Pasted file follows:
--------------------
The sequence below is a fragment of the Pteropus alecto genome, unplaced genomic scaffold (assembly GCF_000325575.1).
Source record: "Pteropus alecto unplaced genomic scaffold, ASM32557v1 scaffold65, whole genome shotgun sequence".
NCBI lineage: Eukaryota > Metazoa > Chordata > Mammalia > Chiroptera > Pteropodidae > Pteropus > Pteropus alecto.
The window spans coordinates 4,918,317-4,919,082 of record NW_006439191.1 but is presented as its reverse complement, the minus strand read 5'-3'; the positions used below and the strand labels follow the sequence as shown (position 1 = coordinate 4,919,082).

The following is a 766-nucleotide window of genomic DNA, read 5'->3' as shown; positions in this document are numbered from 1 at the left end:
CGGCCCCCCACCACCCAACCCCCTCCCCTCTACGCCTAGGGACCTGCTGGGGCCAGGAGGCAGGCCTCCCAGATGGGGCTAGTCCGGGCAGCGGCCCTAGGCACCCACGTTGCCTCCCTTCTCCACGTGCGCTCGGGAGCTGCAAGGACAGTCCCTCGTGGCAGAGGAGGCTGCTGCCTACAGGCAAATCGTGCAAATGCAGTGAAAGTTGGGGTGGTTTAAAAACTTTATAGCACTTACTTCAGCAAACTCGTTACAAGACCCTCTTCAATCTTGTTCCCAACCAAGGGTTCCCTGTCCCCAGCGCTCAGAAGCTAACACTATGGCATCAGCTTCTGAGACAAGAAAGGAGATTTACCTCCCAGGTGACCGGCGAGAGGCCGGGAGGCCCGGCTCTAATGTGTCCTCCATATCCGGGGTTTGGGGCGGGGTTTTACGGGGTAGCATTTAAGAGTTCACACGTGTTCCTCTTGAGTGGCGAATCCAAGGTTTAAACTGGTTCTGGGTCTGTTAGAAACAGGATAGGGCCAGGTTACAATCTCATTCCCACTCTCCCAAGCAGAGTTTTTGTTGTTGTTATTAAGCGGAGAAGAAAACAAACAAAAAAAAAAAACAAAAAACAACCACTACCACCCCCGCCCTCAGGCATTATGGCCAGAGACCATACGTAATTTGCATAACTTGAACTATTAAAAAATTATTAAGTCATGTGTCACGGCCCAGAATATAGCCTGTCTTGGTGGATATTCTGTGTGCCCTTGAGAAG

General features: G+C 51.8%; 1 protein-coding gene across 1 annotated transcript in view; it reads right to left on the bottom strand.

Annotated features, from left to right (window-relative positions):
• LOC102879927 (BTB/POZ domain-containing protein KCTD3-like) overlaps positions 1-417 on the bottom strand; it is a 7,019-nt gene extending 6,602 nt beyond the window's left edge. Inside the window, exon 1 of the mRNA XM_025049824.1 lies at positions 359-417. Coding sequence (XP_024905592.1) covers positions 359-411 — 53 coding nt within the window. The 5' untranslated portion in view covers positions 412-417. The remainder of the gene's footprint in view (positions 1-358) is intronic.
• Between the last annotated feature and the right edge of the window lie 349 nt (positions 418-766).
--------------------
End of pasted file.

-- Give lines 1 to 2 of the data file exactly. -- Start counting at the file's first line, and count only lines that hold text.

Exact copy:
The sequence below is a fragment of the Pteropus alecto genome, unplaced genomic scaffold (assembly GCF_000325575.1).
Source record: "Pteropus alecto unplaced genomic scaffold, ASM32557v1 scaffold65, whole genome shotgun sequence".